I also want to point out the unique quality of this religion.  I’m not well versed on other religions other than the usual judeo-christian based ones, so I have no idea if the one in the book is actually based on an actual religion, but I love it.  It’s not really a religion, per se, but more like a way of life.  It is a birthright.  These women are born of a bloodline of women with powers.  There are codes, of course.  And their duties are to propagate  and teach the next generation and battle the “one who is many”.  There are other members of “The Ten” who have gone “dark” that is to the dark side.

Again, I love the love story.  When these women find their “chosen” it is love at first sight.  And it is all consuming.  I love stories like that.

In particular with this story, as with The Stronghold, I love the incorporation of Native American culture.  With the fantastic descriptions of the landscape during Penny’s journey in this book, I really want to head to that part of the country.

Another things that I love as this series progresses is the relationships that grow among the women as the stronghold expands.  The friendship with Odessa and JB, how they welcome Penny with open arms.  How they care for each other and their children.  Very inspirational and much needed in a world where women usually stab each other in the back.

This book is probably up there with my favorites in the series.

 

Book Review: The Stronghold by Coty Justus

Stronghold

 

This is the second book in the Birthrights series.  Here is the synopsis:

The release of her father from prison forces Jocasta into hiding. Memories of the night he tried to kill her have rendered her mute, unable to speak of the horror she witnessed. Fearing he will attempt to finish the job, she alters her appearance and flees to Cheyenne, Wyoming.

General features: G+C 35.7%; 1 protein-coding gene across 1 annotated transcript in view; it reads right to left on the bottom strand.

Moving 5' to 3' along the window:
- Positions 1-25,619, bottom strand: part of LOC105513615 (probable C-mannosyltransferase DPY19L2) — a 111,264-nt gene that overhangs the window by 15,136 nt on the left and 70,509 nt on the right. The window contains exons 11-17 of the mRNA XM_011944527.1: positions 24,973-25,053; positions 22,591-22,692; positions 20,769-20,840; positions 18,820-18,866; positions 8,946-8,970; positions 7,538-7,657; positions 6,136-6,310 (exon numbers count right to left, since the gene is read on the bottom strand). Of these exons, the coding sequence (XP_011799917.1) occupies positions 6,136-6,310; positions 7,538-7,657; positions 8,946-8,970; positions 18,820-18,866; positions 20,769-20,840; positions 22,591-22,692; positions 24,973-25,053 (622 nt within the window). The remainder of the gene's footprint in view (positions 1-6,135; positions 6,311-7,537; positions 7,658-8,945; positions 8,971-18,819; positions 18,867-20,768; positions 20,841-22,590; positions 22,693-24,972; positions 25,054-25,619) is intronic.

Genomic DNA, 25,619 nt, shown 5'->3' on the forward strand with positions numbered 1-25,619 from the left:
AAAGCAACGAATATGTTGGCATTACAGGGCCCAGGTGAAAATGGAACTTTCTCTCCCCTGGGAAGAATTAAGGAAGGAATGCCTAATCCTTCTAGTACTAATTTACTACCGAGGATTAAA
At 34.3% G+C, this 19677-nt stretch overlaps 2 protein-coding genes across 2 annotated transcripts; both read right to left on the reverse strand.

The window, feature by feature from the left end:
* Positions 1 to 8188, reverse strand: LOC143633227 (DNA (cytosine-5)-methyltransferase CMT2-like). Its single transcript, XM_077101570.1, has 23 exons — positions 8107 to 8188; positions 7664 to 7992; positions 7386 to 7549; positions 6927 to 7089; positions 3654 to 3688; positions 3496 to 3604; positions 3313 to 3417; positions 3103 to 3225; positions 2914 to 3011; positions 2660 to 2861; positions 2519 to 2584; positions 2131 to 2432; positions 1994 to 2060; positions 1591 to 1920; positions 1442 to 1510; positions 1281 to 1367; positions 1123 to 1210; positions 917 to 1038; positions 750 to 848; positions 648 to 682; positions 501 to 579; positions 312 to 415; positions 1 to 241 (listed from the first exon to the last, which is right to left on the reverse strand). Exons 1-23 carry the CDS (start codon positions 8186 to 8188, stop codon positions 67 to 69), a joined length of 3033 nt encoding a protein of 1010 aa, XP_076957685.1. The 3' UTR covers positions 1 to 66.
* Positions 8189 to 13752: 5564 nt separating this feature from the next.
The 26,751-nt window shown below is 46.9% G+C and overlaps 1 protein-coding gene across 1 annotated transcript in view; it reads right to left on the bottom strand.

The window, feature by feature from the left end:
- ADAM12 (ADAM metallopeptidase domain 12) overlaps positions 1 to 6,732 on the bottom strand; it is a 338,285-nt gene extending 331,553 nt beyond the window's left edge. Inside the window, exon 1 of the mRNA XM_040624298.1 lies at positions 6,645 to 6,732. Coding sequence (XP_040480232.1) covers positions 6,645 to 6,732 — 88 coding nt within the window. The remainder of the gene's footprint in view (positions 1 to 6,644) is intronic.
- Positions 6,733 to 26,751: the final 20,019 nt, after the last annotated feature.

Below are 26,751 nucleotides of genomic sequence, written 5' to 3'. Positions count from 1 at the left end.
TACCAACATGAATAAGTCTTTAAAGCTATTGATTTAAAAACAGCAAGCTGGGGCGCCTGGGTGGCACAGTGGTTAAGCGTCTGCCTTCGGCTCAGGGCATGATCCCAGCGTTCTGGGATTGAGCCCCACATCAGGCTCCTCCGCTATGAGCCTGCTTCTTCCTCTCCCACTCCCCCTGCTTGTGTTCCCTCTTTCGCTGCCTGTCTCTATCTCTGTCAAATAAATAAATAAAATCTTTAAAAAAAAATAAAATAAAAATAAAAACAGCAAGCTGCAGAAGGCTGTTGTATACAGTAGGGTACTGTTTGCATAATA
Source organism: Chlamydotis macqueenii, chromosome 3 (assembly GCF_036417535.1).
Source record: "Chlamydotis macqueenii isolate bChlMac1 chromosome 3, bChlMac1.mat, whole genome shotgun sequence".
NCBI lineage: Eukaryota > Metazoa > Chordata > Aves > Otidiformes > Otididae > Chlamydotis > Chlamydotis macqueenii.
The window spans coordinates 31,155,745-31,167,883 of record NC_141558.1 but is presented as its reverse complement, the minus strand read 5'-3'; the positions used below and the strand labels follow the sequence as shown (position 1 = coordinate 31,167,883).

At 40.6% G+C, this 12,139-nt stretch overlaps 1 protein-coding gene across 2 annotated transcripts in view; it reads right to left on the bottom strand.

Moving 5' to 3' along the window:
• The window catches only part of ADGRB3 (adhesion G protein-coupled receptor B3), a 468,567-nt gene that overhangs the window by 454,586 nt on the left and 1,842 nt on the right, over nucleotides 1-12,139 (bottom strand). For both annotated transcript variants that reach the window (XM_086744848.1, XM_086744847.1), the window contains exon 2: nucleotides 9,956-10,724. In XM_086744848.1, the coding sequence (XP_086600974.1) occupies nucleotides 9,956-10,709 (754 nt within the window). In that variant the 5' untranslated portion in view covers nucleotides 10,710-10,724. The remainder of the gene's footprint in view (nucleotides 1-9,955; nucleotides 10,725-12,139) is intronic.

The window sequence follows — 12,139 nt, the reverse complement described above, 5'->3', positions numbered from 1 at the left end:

Alan has long been waiting for his mysterious J.B. Alerted to her presence by a series of dreams, he knows she is out there somewhere and has never wanted anyone but her. When she finally arrives, bearing a leather tote packed with heartache, Alan must decide whether the waiting was worth a lifetime of worry. 

This one broke my heart.  It was refreshing in that it didn’t follow the usual cookie cutter:  boy meets girl.  They fall in love.  They live happily ever after.  It showed that things aren’t always perfect and that even when you are destined to be together, it isn’t always perfect.

I love J.B. she is so sweet and innocent.  But she gives too much of herself.  And she is too forgiving of Alan.

I love that this story also incorporates more of the Stanton family’s Native American heritage.

This book, like the one before it, starts to set the stage for future books.  You see the sense of family that is developing.  There are hints of the next book when it is mentioned that a younger brother, Matthew, might have found his “chosen”.

The reader learns more about the religion as well through Odessa’s training.  It is absolutely fascinating, and so out of the realm of the usual paranormal books that are on the market today.  Very unique.

Again, there is romance, but no sex scenes.  Perfectly acceptable for teenagers of all ages.

 

Another excellent book in the series.

Book Review: A Home on the Range by Coty Justus

Just found my latest paranormal romance series to binge out on….

ahomeontherange

The author originally asked me to review one of the books of her series.  I saw that there were a few books in the series, and knowing what I know about these types of books, I asked if I could read the others.  The author graciously complied and that is how I spent a good portion of last week engrossed in the world of The Ten and the Stanton family.  Here is the synopsis:

Book 1: Odessa and Jason 

After her mother’s death at the hands of a cult leader, Odessa escapes the cult, relying upon determination, instinct and a mysterious voice to keep her one step ahead of her pursuers. The blood-stained contents of the heavy leather tote she bears have already cost lives, and she is prepared to kill to prevent them from falling into the wrong hands.